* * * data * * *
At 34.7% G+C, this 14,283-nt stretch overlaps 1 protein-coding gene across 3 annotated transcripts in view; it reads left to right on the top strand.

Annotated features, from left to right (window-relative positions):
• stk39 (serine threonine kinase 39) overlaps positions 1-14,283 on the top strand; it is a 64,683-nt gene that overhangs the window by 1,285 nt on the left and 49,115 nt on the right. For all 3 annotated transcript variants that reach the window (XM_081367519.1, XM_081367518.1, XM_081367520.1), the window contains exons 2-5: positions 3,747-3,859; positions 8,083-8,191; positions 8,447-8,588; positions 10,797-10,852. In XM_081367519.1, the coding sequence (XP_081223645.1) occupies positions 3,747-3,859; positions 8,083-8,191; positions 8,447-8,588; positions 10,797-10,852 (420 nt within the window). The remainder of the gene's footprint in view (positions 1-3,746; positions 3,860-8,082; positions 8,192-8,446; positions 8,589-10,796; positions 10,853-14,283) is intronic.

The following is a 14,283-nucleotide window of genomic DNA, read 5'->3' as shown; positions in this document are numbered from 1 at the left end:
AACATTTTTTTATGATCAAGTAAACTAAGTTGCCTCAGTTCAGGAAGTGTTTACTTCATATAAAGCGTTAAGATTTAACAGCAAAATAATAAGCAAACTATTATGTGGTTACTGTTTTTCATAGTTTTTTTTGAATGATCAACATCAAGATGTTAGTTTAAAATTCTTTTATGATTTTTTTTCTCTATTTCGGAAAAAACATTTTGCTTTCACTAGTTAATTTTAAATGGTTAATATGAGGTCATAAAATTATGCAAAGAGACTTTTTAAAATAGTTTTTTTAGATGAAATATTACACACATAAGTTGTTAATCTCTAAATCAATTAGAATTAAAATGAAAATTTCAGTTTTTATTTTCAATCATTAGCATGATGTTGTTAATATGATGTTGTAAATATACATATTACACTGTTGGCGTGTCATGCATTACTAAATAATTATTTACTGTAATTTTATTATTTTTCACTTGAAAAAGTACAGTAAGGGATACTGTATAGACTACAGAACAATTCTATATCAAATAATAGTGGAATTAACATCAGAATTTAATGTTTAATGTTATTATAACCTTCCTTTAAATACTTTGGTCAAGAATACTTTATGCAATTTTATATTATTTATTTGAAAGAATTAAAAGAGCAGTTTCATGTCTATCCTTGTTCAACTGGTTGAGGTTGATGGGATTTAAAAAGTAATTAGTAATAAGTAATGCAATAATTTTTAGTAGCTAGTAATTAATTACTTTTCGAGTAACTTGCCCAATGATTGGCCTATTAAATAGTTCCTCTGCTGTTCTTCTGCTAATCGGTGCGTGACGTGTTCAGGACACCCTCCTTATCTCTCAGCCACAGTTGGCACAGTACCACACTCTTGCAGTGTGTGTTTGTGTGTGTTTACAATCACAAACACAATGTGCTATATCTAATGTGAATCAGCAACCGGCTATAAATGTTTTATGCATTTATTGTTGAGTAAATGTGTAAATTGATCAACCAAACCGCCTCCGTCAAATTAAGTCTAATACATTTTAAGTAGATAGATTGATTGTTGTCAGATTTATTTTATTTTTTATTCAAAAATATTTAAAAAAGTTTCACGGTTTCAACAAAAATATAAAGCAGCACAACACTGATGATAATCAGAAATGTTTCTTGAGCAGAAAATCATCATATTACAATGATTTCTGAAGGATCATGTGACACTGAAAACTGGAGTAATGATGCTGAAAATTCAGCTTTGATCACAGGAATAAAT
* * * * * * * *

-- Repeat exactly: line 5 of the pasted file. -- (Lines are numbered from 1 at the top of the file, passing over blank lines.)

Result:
AACATTTTTTTATGATCAAGTAAACTAAGTTGCCTCAGTTCAGGAAGTGTTTACTTCATATAAAGCGTTAAGATTTAACAGCAAAATAATAAGCAAACTATTATGTGGTTACTGTTTTTCATAGTTTTTTTTGAATGATCAACATCAAGATGTTAGTTTAAAATTCTTTTATGATTTTTTTTCTCTATTTCGGAAAAAACATTTTGCTTTCACTAGTTAATTTTAAATGGTTAATATGAGGTCATAAAATTATGCAAAGAGACTTTTTAAAATAGTTTTTTTAGATGAAATATTACACACATAAGTTGTTAATCTCTAAATCAATTAGAATTAAAATGAAAATTTCAGTTTTTATTTTCAATCATTAGCATGATGTTGTTAATATGATGTTGTAAATATACATATTACACTGTTGGCGTGTCATGCATTACTAAATAATTATTTACTGTAATTTTATTATTTTTCACTTGAAAAAGTACAGTAAGGGATACTGTATAGACTACAGAACAATTCTATATCAAATAATAGTGGAATTAACATCAGAATTTAATGTTTAATGTTATTATAACCTTCCTTTAAATACTTTGGTCAAGAATACTTTATGCAATTTTATATTATTTATTTGAAAGAATTAAAAGAGCAGTTTCATGTCTATCCTTGTTCAACTGGTTGAGGTTGATGGGATTTAAAAAGTAATTAGTAATAAGTAATGCAATAATTTTTAGTAGCTAGTAATTAATTACTTTTCGAGTAACTTGCCCAATGATTGGCCTATTAAATAGTTCCTCTGCTGTTCTTCTGCTAATCGGTGCGTGACGTGTTCAGGACACCCTCCTTATCTCTCAGCCACAGTTGGCACAGTACCACACTCTTGCAGTGTGTGTTTGTGTGTGTTTACAATCACAAACACAATGTGCTATATCTAATGTGAATCAGCAACCGGCTATAAATGTTTTATGCATTTATTGTTGAGTAAATGTGTAAATTGATCAACCAAACCGCCTCCGTCAAATTAAGTCTAATACATTTTAAGTAGATAGATTGATTGTTGTCAGATTTATTTTATTTTTTATTCAAAAATATTTAAAAAAGTTTCACGGTTTCAACAAAAATATAAAGCAGCACAACACTGATGATAATCAGAAATGTTTCTTGAGCAGAAAATCATCATATTACAATGATTTCTGAAGGATCATGTGACACTGAAAACTGGAGTAATGATGCTGAAAATTCAGCTTTGATCACAGGAATAAAT